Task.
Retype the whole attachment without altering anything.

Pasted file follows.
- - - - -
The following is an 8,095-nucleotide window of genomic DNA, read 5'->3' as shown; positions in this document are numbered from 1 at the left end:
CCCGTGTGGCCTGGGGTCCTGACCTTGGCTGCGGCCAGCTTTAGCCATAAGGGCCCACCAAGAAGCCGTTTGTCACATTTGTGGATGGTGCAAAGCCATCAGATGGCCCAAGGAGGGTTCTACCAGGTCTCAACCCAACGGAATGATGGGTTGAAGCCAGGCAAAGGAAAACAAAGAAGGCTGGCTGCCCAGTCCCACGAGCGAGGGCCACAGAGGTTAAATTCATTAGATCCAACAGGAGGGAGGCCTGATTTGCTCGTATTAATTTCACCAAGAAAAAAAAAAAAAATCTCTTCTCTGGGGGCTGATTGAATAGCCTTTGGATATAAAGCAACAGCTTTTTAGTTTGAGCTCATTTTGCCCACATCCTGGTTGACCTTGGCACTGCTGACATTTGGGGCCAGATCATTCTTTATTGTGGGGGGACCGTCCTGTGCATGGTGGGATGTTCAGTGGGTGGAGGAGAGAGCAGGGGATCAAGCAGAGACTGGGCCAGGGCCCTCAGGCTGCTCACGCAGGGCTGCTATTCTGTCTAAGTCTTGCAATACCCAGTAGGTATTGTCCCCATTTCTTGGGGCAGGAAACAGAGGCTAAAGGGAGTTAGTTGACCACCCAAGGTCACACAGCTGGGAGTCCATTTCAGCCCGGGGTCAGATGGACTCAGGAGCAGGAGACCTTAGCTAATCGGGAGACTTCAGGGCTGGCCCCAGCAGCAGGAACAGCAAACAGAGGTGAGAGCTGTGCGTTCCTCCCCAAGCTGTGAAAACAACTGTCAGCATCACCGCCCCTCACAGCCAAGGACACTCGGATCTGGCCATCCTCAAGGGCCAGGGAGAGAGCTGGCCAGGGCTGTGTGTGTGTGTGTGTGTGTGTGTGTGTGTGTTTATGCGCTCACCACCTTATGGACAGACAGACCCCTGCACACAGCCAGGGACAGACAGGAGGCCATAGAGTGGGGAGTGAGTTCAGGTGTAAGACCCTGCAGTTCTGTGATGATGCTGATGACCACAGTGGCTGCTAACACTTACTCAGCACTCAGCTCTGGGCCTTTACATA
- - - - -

The following is an 8,095-nucleotide window of genomic DNA, read 5'->3' as shown; positions in this document are numbered from 1 at the left end:
CCCGTGTGGCCTGGGGTCCTGACCTTGGCTGCGGCCAGCTTTAGCCATAAGGGCCCACCAAGAAGCCGTTTGTCACATTTGTGGATGGTGCAAAGCCATCAGATGGCCCAAGGAGGGTTCTACCAGGTCTCAACCCAACGGAATGATGGGTTGAAGCCAGGCAAAGGAAAACAAAGAAGGCTGGCTGCCCAGTCCCACGAGCGAGGGCCACAGAGGTTAAATTCATTAGATCCAACAGGAGGGAGGCCTGATTTGCTCGTATTAATTTCACCAAGAAAAAAAAAAAAAATCTCTTCTCTGGGGGCTGATTGAATAGCCTTTGGATATAAAGCAACAGCTTTTTAGTTTGAGCTCATTTTGCCCACATCCTGGTTGACCTTGGCACTGCTGACATTTGGGGCCAGATCATTCTTTATTGTGGGGGGACCGTCCTGTGCATGGTGGGATGTTCAGTGGGTGGAGGAGAGAGCAGGGGATCAAGCAGAGACTGGGCCAGGGCCCTCAGGCTGCTCACGCAGGGCTGCTATTCTGTCTAAGTCTTGCAATACCCAGTAGGTATTGTCCCCATTTCTTGGGGCAGGAAACAGAGGCTAAAGGGAGTTAGTTGACCACCCAAGGTCACACAGCTGGGAGTCCATTTCAGCCCGGGGTCAGATGGACTCAGGAGCAGGAGACCTTAGCTAATCGGGAGACTTCAGGGCTGGCCCCAGCAGCAGGAACAGCAAACAGAGGTGAGAGCTGTGCGTTCCTCCCCAAGCTGTGAAAACAACTGTCAGCATCACCGCCCCTCACAGCCAAGGACACTCGGATCTGGCCATCCTCAAGGGCCAGGGAGAGAGCTGGCCAGGGCTGTGTGTGTGTGTGTGTGTGTGTGTGTGTGTGTTTATGCGCTCACCACCTTATGGACAGACAGACCCCTGCACACAGCCAGGGACAGACAGGAGGCCATAGAGTGGGGAGTGAGTTCAGGTGTAAGACCCTGCAGTTCTGTGATGATGCTGATGACCACAGTGGCTGCTAACACTTACTCAGCACTCAGCTCTGGGCCTTTACATA